AMSTERDAM - With the Van Gogh Museum in Amsterdam closed for renovations until April, the world's second-largest collection of the tortured Dutch master's work is stepping into the limelight.
The Kroeller-Mueller museum in the eastern Netherlands is lesser-known but still considered a jewel among connoisseurs. It has revamped the layout of its central rooms, giving more space and more focus to its very best works.
This week it is announcing "Vincent is Back," because after a time in which some of its 91 Vincent Van Gogh paintings, 180 drawings and other works have been on loan, they are set to return in style.
The museum has already opened "Native Soil," the first of a two-part exhibition looking at the spectacular changes that Van Gogh underwent in his artistic career, which took place almost entirely in the decade from 1880 to 1890. The appropriately wintery exhibit focuses on Van Gogh's formative years in the Netherlands, with a dark palette and simple, sombre subjects.
"Native Soil" culminates in what is widely regarded as Van Gogh's first great masterpiece, the 1885 "Potato Eaters." It also shows smaller works that presage the colorful brilliance to come, such as the 1885 "Head of a Woman Wearing a White Hat," which may have been part of Van Gogh's preparations for "Potato Eaters," and the emotive 1882 study "Sorrowful Old Man" in black chalk.
Beginning in April, the "Land of Light" exhibition will show off the incredible range of colour and energy in Van Gogh's late works. Much of the collection from both periods will remain on display throughout the year, including later jewels such as his 1888 "Terrace of a Cafe at Night." Also remaining on display is a series of excellent portraits, including a famous 1887 self-portrait, and others such as the 1889 "Portrait of Joseph Roulin."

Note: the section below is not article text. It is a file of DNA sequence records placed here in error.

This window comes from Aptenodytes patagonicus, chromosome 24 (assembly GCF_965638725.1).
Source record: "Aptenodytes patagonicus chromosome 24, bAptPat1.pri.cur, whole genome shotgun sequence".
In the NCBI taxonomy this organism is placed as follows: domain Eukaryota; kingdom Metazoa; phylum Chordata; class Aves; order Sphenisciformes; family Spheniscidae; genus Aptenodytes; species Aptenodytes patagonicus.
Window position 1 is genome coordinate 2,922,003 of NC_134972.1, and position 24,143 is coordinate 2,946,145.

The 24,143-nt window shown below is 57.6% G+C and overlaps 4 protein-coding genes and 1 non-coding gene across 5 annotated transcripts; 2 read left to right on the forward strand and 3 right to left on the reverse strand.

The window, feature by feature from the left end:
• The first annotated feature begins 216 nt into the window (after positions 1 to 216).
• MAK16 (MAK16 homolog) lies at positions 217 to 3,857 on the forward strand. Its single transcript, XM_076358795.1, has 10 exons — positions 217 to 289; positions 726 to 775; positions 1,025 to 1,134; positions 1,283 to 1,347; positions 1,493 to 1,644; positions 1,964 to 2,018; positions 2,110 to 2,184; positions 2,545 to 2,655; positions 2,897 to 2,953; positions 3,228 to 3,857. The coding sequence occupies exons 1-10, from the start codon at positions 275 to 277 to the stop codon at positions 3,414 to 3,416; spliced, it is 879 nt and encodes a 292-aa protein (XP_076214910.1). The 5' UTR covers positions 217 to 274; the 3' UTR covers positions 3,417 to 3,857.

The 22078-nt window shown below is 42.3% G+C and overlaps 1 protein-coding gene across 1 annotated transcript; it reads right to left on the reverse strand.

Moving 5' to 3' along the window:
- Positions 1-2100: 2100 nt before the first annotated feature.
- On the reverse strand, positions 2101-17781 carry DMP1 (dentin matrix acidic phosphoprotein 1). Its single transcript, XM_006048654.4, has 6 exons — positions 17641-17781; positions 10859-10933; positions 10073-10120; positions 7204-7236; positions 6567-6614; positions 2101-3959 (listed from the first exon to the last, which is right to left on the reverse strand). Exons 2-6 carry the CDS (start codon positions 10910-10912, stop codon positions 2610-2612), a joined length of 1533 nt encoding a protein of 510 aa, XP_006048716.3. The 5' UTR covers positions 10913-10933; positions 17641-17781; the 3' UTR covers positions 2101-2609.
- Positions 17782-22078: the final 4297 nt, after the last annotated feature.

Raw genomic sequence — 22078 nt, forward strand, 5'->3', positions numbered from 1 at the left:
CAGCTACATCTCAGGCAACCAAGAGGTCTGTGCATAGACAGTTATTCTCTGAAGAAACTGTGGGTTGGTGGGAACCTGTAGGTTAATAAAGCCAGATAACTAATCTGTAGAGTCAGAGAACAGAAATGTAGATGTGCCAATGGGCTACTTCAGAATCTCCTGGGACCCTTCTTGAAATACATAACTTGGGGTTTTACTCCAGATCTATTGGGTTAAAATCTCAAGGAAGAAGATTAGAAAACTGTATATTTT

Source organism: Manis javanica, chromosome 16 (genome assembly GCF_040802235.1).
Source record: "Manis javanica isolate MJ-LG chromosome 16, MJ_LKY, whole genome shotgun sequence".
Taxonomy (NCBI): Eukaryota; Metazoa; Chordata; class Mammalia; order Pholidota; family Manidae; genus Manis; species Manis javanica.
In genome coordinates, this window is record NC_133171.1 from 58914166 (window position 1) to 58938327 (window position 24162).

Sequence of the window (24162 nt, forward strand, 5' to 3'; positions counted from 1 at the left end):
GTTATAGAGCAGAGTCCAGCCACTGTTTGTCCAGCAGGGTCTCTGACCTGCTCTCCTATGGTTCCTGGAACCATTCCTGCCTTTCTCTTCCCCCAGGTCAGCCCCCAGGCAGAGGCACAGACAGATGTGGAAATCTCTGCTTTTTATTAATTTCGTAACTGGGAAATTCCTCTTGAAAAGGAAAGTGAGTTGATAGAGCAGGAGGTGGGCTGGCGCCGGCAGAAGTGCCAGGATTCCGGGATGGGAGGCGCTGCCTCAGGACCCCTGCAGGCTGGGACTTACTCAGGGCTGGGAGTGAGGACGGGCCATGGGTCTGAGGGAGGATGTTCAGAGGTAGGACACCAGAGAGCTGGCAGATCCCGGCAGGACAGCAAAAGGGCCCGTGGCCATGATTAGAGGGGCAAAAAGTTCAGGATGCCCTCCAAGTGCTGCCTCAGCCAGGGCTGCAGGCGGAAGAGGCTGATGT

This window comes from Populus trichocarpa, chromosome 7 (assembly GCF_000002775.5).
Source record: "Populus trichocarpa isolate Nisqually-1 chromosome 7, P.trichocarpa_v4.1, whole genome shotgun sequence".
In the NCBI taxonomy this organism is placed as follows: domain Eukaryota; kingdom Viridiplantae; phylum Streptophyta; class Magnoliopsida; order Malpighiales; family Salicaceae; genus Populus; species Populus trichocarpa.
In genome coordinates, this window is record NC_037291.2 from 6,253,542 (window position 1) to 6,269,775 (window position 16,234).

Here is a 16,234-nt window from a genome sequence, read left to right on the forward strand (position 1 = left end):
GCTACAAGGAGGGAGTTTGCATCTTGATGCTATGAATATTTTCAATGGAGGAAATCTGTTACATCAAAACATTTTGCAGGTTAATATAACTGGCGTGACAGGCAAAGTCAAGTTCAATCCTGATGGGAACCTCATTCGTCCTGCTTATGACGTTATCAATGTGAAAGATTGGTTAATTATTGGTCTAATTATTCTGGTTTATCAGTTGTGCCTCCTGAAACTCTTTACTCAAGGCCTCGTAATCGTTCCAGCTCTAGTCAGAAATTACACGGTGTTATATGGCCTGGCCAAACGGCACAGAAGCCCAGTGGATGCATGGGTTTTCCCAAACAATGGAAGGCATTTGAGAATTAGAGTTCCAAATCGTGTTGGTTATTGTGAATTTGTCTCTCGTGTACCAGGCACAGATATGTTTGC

Although the Kroeller-Mueller Museum is profiling its Van Gogh works, its collection ranges well beyond that with important paintings by Georges Seurat, Pablo Picasso, Fernand Leger, Piet Mondrian and Giorgio de Chirico. It also features one of Europe's best sculpture gardens, with works by Auguste Rodin, Henry Moore, Niki de Saint Phalle and many others.
The museum is located in Otterlo, Netherlands, not far from the German border.
For the more adventurous, one of the museum's special attractions is the option to begin a visit at one of three park entrances rather than the museum itself. It's easy to borrow one of hundreds of free bicycles and cycle several kilometres (miles) on well-marked paths through the park's gentle dunes and pine trees to the museum.
On the Net: http://www.kmm.nl